Florida has issued an order that will prevent residents from finding out how they can sign up for expanded subsidized health insurance at county health departments.
The directive bans the outreach activities of "navigators," or counselors hired under the Affordable Care Act to help low-income, uninsured residents sign up for the state's expanded insurance program.
"This is another blatant and shameful attempt to intimidate groups who will be working to inform Americans about their new health insurance options and help them enroll in coverage, just like Medicare counselors have been doing for years," said U.S. Department of Health and Human Services spokesman Fabien Levy.
The order from Deputy Health Secretary C. Meade Grigg went out late Monday to the 60 local health department directors across the state.
Grigg declined to comment on the directive. But health department spokeswoman Ashley Carr said there was a need for "clarity" and "a consistent message" across the agency.
"Navigators are not acting on behalf of the [Florida] Department of Health and this program has raised privacy concerns due to the consumer information that will be gathered for use in a federal database," Carr wrote in a statement.
The statement echos concern expressed by Florida Governor Rick Scott (R) and Attorney General Pam Bondi (R) about the risk of identity theft related to information collected by navigators, which will include financial information.
But federal representatives insist such fears are unfounded. Fired back HHS spokeswoman Joanne Peters: "Contrary to Gov. Scott's statements, consumers will never be asked to provide their personal health information to the marketplace, whether through a navigator or not. There is no such database of American's health information, and multiple independent fact checkers have debunked this claim."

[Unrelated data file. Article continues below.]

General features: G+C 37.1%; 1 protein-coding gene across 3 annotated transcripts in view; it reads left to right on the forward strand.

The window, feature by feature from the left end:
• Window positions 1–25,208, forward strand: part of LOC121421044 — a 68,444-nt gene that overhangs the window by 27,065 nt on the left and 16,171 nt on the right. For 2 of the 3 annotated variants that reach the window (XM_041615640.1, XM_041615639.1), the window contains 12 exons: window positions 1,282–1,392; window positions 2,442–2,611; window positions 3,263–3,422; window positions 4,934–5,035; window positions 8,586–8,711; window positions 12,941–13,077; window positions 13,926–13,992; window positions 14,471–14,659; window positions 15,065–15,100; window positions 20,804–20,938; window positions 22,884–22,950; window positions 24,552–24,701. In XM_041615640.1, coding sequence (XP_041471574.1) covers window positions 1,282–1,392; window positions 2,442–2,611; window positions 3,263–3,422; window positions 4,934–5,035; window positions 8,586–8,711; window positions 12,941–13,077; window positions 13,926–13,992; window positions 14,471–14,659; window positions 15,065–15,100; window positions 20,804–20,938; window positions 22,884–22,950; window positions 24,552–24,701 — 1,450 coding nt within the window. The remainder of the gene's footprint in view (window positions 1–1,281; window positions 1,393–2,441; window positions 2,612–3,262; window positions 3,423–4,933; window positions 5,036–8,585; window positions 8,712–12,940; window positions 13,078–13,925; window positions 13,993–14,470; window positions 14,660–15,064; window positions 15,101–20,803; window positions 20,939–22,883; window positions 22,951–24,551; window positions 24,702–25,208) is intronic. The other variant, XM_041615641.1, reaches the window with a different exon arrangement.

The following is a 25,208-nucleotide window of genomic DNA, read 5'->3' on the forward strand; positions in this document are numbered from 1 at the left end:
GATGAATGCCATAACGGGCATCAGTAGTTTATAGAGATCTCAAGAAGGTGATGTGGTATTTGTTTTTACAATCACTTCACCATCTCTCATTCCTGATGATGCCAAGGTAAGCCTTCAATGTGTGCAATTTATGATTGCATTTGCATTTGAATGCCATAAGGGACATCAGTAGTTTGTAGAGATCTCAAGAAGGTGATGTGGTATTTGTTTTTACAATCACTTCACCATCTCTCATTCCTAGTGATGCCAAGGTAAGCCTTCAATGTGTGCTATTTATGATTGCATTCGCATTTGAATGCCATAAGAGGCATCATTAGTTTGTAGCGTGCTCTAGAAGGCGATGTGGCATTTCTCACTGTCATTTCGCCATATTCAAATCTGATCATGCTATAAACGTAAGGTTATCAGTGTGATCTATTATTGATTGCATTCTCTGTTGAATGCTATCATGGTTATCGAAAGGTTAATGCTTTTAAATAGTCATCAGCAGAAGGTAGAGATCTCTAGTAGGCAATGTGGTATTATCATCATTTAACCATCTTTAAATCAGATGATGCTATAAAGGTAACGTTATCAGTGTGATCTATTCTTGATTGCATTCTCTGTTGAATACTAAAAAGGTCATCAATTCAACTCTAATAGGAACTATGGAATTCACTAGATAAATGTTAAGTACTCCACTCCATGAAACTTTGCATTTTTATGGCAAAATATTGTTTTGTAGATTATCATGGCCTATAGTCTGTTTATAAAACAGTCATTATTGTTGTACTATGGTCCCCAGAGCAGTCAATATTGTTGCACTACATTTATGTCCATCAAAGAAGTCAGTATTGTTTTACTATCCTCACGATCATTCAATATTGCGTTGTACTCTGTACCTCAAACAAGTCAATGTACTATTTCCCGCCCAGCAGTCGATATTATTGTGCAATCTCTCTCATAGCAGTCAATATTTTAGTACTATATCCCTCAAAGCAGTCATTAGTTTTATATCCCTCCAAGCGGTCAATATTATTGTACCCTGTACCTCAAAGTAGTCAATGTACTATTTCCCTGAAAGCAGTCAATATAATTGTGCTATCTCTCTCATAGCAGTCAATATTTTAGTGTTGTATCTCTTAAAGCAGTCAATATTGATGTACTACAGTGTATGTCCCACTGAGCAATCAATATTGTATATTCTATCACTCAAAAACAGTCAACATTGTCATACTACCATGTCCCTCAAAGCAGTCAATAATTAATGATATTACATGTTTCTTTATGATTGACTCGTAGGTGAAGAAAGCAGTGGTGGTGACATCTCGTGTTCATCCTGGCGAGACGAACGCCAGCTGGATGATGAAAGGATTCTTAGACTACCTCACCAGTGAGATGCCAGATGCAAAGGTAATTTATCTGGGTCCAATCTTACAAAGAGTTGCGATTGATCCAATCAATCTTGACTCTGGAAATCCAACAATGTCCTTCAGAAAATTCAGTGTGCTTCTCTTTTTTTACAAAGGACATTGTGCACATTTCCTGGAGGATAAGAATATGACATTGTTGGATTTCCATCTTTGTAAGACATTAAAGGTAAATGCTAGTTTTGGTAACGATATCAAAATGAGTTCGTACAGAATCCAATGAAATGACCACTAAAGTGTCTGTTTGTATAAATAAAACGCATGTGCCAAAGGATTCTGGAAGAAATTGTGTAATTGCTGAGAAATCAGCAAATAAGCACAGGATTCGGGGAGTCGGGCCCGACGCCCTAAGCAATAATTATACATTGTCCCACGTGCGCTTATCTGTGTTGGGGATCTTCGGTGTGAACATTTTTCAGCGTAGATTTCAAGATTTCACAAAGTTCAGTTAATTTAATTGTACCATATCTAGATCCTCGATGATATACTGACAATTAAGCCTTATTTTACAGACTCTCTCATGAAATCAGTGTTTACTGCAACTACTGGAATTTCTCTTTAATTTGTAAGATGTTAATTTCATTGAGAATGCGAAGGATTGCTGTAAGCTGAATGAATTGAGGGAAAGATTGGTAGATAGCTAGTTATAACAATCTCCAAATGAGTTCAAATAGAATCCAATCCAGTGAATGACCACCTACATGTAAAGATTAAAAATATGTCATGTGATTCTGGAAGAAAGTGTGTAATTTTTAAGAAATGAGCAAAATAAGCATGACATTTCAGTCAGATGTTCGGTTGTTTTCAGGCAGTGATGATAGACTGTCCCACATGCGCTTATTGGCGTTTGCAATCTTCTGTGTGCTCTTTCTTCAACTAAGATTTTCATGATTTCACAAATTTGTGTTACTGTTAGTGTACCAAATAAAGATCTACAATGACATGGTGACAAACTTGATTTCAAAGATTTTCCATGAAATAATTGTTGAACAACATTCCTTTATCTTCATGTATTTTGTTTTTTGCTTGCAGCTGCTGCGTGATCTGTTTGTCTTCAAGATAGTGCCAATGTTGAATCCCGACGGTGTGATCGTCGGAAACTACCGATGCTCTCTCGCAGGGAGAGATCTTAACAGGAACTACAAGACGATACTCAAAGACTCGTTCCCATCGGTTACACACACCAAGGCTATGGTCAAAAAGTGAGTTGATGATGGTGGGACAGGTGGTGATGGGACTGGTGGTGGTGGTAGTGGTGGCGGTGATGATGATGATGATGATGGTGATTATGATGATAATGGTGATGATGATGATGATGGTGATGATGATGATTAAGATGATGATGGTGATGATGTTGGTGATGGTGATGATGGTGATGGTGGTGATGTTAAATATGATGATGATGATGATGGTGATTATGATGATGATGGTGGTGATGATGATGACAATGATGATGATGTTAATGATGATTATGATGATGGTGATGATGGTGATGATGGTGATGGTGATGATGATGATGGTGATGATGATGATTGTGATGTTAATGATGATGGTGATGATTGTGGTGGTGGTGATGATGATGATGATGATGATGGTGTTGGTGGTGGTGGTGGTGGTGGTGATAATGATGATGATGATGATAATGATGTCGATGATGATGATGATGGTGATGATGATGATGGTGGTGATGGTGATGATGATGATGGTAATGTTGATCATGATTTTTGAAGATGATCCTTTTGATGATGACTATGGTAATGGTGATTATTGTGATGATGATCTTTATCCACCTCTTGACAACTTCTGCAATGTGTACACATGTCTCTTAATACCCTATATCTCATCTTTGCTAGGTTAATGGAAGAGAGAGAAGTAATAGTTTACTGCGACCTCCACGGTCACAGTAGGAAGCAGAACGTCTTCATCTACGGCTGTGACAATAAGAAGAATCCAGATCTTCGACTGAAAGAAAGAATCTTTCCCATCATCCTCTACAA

And critics like Levy say the move is just the Sunshine State's latest attempt to thwart the Affordable Care Act, also known as Obamacare, despite having the second-highest uninsured population in the U.S.
The "cruel and irresponsible" order will “significantly compromise a multitude of needy Floridians from getting critical health care," retired Pasco County Health Director Marc Yacht told the Times/Herald.
Florida's resistance to the Affordable Care Act is steadfast: It acted as lead plaintiff in an unsuccessful suit to stop the law, and in lieu of accepting an estimated $5 billion in federal grant money each year to expand Medicaid to more than a million Floridians, the state's conservative House instead insisted on using state funds to expand a private program to just 130,000 residents. Florida declined to set up its own state exchange for individuals and small businesses, and then relaxed Tallahassee's ability to regulate rates in the state -- an important consumer protection -- as it ceded control of its exchange to the federal government.
Florida has also refused to advertise the availability of the new program on October 1 even as it bars navigators from helping people sign up at county health centers.
The Associated Press reports that county health departments are allowed to accept outreach materials related to insurance offered on the state exchange, but seemingly will only distribute those materials if patients ask for it.
"With Florida having one of the highest numbers of uninsured people in the country...It makes no sense to deny local health departments the ability to provide navigator services to uninsured people who need help signing up. It is disappointing and unnecessary," Leah Barber-Heinz, spokeswoman for advocacy group and navigator partner Florida CHAIN, told the AP.